Linking the health of the Baltic Sea with the health of humans: Dioxin

Herring and salmon as fatty fish are healthy food, but they also contain harmful dioxins. Therefore, estimates of fish consumption and health benefits and risks are crucial in making rational policy about fish stocks and food recommendations. Dioxins enter the sea as air fallout from land-based sources and via waterways, and are spread all over the sea area. Dioxins are persistent and bio-accumulative, which means that the concentrations increase toward the top of the food chain. Emissions have decreased, but dioxin levels in salmon and Baltic herring are still high. The level of bioaccumulation in fish depends on food-web processes, as well as individual body growth of fish as dioxins are stored in fat tissue.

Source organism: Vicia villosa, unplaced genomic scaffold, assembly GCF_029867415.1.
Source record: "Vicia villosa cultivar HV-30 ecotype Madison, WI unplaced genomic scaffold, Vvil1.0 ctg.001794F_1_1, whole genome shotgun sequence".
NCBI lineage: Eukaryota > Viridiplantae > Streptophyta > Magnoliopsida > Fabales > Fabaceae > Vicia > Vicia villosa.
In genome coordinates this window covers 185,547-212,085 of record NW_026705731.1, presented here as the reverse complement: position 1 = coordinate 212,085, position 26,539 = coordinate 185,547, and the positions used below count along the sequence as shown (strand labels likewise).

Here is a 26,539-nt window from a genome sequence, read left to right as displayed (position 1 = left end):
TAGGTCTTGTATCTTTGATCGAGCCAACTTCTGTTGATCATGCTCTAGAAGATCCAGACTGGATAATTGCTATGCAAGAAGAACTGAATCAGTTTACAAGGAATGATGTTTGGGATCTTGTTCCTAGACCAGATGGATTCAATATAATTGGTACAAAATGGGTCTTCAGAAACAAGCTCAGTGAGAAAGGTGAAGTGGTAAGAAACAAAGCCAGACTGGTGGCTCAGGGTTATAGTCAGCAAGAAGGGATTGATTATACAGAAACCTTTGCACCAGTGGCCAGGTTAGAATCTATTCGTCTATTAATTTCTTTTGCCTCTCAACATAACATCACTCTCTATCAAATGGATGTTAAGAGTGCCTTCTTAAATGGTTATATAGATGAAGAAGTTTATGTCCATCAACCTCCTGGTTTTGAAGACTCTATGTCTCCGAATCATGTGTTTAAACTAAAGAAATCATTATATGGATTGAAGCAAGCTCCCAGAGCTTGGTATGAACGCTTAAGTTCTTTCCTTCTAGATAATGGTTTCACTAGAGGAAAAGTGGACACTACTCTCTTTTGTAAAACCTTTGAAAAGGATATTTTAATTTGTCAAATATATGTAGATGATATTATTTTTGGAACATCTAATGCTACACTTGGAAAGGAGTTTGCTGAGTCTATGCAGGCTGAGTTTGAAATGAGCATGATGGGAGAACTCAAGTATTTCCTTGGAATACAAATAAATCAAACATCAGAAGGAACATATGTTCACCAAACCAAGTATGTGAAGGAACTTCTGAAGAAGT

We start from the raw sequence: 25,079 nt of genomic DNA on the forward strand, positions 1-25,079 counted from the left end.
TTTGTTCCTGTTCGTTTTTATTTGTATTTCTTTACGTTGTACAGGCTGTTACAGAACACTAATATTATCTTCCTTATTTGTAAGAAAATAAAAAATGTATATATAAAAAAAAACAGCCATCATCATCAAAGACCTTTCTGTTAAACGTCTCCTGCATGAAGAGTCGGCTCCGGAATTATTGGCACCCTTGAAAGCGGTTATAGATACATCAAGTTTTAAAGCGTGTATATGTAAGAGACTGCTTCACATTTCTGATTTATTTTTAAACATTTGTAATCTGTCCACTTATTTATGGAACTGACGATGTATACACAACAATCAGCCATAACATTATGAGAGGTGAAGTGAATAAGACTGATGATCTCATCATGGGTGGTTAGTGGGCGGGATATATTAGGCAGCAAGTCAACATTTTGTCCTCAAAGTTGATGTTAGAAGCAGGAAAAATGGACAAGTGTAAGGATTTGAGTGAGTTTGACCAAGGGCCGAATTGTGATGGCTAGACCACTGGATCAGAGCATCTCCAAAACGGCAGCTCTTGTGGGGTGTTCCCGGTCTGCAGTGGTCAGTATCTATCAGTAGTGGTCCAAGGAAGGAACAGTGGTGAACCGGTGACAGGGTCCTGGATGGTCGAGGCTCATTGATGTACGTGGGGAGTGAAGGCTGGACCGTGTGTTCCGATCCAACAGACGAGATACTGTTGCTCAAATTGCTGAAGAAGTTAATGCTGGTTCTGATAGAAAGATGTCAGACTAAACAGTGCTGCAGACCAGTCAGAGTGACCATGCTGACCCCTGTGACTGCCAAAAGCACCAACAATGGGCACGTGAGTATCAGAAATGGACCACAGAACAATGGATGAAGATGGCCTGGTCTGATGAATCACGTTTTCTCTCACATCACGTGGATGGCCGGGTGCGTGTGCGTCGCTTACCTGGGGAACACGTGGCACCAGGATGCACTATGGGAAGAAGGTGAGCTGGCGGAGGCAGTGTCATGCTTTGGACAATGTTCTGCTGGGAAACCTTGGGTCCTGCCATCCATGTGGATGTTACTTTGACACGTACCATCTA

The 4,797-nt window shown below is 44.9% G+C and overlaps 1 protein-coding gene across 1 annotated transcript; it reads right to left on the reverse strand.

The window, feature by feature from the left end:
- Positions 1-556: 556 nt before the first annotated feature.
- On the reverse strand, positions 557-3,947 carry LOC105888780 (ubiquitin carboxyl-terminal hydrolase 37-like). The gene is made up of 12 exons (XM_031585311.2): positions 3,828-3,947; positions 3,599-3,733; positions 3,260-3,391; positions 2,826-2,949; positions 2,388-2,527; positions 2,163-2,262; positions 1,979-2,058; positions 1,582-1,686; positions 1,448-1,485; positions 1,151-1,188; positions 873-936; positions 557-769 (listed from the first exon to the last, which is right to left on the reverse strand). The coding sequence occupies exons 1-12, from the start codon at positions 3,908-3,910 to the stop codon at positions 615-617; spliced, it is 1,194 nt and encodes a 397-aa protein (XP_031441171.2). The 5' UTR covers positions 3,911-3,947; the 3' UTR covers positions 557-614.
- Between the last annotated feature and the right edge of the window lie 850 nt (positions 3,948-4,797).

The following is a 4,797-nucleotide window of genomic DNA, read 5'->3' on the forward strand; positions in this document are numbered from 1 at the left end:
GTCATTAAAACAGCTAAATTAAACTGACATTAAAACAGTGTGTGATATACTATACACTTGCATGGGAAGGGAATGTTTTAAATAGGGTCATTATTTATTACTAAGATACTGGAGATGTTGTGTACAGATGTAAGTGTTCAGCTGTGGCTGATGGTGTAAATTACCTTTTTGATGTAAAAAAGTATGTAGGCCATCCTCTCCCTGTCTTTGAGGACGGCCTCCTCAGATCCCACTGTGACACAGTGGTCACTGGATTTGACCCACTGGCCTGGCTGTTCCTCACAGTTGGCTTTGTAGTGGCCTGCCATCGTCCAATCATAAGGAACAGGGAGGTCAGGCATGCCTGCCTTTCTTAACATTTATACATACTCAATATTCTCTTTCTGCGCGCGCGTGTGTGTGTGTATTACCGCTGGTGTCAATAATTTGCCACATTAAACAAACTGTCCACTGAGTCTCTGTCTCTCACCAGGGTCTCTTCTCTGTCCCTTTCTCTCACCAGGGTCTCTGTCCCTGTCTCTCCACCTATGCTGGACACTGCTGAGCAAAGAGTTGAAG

Featured / Hobbes Yeo


To resolve consequences of different scenarios of human consumption and fisheries management for bioaccumulation of dioxins in fish and consequences for human health

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